At twenty years old, I found myself pregnant: living thousands of miles from family and friends, no money, and abandoned by my on-again, off-again boyfriend. Nine months later, I placed my son for adoption and entered the most painful chapter in my life. But as Lois Lowry writes, “The worst part of holding the memories is not the pain. It’s the loneliness of it. Memories need to be shared.” Here are the lessons I learned from my experience as a birthmother.
- Adoption is the Last Resort
While others wrapped gifts and drank spiced eggnog upstairs, I discovered I was pregnant in a basement bathroom while home for Christmas break. I returned to the other side of the country to start another semester, but my roommate bailed and I couldn’t afford rent on my own. Over the next month, I slept on couches and attempted to talk to the baby’s father over public payphones in sub-zero weather. I weighed my miserably few options: adoption, abortion, or keep the baby. Abortion would haunt me. My mother told me on I was on my own if I kept the baby. I was single, jobless, a transient student. Adoption was the compassionate choice; the only decision I could make for my son.
- A Birth Mother Always Questions Her Decision
For nine months, I questioned if I was doing the right thing. My uncertainty undermined my decision to place him for adoption but then my uncertainty clouded daydreams of raising the baby. Uncertainty cast a long shadow over me every single day. As the sun rose one late August morning, I fell in love for the first time. The nurse placed Samuel in my arms and all the extraneous issues stalking me for nine months evaporated as I embraced my fuzzy haired son. He was the first person I loved and the first person I lost. The self-blame, the grief, the what-ifs, the waves of uncertainty never wholly subside.
- Money Trumps Good Intentions
When Samuel was conceived, I was alone in a big city, carried only a high school degree, lived off student loans, and worked two jobs while in university. I didn’t want to bring up my son in a life which left him wanting. Guaranteed the first years of his life would be void of a father figure and money, rife with stress and uncertainty. And there was no guarantee there would be any change as he grew up with me. Sam was adopted via an open adoption by a professional couple whom I discovered through a friend. By the time Sam entered kindergarten, he knew nothing but the consistent love of a mother and a father. He vacationed in exotic locales like Hawaii, Austria, and India. He knew how to swim; he joined soccer and hockey teams; he played with friends his own age in a quiet cul-de-sac in his neighborhood. Despite my best intentions, if I had kept Sam, instability and few opportunities would have underscored his formative years.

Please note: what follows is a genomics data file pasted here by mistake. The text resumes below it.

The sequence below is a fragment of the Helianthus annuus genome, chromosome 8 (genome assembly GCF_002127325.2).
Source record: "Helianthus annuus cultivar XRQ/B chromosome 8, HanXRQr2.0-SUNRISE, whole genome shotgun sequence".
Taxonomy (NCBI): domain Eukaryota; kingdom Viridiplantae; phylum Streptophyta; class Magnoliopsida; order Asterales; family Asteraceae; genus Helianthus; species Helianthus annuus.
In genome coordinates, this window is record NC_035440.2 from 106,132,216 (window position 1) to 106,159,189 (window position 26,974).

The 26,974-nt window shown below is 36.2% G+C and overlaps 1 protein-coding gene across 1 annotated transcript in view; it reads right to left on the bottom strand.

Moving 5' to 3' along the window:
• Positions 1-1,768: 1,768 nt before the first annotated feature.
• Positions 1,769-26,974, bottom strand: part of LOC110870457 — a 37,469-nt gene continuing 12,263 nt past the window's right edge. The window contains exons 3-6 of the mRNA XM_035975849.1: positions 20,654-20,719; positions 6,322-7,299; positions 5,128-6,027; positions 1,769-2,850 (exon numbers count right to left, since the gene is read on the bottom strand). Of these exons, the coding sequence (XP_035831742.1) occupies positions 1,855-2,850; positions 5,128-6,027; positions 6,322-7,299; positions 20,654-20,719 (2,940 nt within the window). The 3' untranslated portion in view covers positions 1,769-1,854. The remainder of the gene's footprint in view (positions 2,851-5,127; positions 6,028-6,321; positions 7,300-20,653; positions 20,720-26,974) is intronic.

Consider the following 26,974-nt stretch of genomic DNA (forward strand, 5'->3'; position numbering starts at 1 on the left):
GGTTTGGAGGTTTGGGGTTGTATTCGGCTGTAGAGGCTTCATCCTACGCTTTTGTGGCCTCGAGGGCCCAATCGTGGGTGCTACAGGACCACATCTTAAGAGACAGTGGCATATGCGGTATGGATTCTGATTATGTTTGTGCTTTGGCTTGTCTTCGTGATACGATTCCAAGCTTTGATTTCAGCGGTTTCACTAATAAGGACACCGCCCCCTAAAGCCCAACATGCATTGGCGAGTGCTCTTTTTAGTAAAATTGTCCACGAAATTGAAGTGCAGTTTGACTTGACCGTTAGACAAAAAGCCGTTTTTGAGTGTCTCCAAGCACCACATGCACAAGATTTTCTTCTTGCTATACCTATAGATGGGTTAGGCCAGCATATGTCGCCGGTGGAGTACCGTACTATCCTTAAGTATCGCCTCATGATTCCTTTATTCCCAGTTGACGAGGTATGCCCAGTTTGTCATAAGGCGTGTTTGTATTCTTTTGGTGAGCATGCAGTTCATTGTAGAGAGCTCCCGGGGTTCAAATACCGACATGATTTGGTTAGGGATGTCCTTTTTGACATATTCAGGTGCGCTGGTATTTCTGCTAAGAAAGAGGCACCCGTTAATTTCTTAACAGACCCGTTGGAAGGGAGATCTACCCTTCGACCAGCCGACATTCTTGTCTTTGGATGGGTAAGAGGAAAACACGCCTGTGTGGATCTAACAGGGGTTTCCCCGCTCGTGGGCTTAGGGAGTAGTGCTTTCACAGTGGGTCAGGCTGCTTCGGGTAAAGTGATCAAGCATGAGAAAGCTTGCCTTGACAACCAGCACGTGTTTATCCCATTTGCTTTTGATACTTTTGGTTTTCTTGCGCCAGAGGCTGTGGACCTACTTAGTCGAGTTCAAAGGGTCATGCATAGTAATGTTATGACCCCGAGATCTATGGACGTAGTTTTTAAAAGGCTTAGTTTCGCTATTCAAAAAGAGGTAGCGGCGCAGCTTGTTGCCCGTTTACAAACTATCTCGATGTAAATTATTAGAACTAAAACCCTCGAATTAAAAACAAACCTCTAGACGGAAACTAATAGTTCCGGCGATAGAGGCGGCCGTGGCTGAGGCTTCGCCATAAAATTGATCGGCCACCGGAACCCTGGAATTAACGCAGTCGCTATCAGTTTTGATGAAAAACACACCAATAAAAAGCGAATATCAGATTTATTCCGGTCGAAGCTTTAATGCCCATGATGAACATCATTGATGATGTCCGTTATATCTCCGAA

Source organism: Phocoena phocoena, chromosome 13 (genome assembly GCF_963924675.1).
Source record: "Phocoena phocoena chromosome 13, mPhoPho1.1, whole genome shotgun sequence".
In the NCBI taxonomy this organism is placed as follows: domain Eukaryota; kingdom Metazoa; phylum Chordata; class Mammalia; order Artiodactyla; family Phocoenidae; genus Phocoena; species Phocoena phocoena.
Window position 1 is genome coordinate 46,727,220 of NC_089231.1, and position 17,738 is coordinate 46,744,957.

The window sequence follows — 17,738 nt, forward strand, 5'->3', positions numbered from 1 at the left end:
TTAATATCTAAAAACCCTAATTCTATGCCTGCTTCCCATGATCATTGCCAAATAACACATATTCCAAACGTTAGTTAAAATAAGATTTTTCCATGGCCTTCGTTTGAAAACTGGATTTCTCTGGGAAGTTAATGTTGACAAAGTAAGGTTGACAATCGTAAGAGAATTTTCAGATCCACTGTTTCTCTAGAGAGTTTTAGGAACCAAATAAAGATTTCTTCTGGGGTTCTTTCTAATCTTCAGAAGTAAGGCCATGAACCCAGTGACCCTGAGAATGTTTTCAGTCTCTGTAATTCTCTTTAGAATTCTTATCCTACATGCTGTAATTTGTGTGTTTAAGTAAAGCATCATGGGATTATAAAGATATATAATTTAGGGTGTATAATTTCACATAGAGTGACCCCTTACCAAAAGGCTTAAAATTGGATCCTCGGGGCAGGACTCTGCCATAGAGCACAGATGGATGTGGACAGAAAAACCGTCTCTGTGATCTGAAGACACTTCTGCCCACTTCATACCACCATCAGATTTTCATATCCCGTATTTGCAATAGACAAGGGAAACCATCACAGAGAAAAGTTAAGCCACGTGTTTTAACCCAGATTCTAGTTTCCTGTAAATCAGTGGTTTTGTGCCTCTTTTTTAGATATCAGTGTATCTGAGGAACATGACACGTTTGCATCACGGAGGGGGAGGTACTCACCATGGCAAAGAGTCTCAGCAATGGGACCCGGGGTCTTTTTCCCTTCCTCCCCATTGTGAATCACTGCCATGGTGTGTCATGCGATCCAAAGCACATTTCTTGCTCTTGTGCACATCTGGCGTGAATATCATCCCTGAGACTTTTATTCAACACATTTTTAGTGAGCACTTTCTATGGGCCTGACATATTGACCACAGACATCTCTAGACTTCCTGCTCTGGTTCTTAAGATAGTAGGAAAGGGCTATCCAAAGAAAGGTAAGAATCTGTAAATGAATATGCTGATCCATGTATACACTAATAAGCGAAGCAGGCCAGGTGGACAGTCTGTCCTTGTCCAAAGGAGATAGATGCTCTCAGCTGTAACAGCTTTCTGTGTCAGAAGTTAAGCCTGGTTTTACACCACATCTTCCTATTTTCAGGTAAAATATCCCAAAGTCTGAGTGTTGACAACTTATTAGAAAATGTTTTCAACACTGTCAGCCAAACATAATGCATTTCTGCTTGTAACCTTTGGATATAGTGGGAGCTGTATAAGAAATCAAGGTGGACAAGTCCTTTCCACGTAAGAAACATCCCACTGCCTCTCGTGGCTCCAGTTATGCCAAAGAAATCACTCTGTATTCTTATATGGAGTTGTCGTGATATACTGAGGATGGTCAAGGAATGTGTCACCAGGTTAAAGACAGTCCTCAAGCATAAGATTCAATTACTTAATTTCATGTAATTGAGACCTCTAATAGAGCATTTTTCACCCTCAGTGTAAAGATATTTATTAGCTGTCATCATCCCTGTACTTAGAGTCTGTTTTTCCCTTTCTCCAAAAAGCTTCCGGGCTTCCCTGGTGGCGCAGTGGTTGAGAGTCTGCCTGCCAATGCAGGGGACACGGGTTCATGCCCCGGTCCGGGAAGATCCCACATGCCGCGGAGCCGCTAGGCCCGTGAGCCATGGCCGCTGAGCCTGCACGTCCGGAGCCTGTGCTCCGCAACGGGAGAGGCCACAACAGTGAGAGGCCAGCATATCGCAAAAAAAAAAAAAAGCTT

- I Deserved Better
I messed up. I had unprotected sex with someone I was casually dating. But that didn’t mean my whole world had to end. Two weeks after the adoptive parents left the hospital with my son but a week before I signed the papers officially granting them permission to adopt, I was in my friend’s car as we drove around my hometown in rural Canada. Crying, I told him I planned on renting a car seat at the local YMCA, borrowing my brother’s car, and go get my baby. We stopped at a red light and my friend turned to look at me. “One thing I noticed with the single moms around here is that they never get ahead’. And in that moment, out of that one sentence, my universe shifted creating a mental metamorphosis. I wanted to get ahead. I had ambition. Raising my son on welfare, recreating the world of conflict and financial stress wasn’t part of my plan. I wanted to break the cycle.
- Birth Mothers Go Crazy with Grief.